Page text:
Using natural oils can be a blessing because they’re readily available almost anywhere, but some of them can go rancid. A similar situation happens with commercial oils, which can have strong smells and even be toxic if you inhale them for a long time. The solution in each case is that you should use odorless knife oils like mineral oil. Or, at the very least, make sure your preferred oil is not toxic even if it has a scent to it.

9. Availability

Natural oils are super easy to find, so you should always have one at home if you run out of synthetic oils. While synthetic oils are almost always available, finding a supplier can be tricky at a moment’s notice. Hence we recommend buying several of them at once. Luckily, folding knives only require one or two drops for lubrication, allowing your preferred oil to last longer.

10. Living Location

It may sound excessive, but the place you live or where you use the knife can also affect its performance. The air in coastal regions has higher moisture and salt mixed in, meaning you have to coat the blade’s surface with an oil film. This coating keeps salt-tinged moist air away from the steel of your blades, protecting it against corrosion.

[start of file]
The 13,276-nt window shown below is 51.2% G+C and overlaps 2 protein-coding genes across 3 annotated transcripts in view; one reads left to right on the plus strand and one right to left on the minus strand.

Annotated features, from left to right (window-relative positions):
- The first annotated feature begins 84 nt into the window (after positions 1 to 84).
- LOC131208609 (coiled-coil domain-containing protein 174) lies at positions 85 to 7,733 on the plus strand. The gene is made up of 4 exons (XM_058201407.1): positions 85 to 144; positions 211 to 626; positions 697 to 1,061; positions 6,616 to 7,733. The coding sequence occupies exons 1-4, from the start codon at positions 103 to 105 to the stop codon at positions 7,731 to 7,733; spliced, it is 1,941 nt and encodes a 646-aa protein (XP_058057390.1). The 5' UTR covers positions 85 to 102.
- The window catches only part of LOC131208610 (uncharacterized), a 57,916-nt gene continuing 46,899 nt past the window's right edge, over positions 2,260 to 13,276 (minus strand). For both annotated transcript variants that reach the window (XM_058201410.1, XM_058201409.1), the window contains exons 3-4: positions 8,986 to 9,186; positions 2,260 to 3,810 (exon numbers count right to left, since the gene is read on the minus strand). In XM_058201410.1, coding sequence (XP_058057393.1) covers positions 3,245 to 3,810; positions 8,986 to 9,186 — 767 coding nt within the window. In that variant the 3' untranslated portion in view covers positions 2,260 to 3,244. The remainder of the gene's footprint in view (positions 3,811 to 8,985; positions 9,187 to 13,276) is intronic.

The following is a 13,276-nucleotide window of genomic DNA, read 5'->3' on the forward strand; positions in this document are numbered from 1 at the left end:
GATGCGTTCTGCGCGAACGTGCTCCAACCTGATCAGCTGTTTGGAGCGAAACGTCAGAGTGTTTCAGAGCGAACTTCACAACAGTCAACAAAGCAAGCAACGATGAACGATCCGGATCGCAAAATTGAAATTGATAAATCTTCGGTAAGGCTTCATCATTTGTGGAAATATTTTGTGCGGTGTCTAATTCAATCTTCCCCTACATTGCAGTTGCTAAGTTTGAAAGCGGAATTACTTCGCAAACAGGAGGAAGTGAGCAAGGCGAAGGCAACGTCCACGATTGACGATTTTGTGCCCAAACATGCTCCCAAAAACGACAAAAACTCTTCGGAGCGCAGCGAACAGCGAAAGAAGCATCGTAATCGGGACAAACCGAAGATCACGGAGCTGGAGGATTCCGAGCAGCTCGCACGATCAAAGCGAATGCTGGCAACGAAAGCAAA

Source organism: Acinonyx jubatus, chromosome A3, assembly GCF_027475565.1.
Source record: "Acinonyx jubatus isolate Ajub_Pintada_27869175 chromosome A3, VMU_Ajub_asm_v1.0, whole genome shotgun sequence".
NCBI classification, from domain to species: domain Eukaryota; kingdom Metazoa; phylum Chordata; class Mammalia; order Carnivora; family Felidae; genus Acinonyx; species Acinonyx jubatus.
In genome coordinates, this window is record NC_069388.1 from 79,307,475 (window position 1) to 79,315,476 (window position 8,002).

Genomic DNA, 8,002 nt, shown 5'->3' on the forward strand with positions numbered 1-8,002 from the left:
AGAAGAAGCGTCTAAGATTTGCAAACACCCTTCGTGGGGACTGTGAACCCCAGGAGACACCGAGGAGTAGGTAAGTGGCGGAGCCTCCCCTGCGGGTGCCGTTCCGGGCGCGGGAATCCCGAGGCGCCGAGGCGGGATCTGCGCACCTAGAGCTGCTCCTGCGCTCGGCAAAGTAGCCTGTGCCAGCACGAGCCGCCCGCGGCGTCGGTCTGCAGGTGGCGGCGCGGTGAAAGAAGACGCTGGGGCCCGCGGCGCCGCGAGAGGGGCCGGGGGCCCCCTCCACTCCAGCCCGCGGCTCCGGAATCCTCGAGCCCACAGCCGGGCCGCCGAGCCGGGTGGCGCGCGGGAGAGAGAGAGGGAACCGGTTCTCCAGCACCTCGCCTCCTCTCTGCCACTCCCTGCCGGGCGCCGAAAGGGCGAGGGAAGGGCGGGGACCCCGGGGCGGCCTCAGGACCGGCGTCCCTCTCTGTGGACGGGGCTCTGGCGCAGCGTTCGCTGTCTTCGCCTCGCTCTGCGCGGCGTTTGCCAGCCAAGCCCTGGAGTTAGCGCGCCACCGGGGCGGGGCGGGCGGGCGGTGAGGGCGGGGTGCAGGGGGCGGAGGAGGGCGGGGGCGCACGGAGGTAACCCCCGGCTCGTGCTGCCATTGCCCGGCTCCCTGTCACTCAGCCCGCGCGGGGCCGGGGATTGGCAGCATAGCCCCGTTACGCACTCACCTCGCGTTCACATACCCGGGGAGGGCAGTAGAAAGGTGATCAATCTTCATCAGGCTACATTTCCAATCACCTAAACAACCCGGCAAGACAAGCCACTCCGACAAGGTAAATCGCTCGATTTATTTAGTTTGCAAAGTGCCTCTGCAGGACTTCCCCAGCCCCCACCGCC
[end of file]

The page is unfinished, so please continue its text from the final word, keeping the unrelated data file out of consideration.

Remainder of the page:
Also, if you live in cold climates, make sure your oil has a lower freezing and melting point. The oil must remain liquid at room temperatures, or the knives will get greasy.

11. Can You Use the Same Knife Oil for Blades and Pivots?

A versatile oil will also work on the blades and pivot knife joints. In these knife parts, only a few drops are enough to maintain their mobility. We recommend using synthetic oils because they clean the joints perfectly, repelling dirt, lint, and static.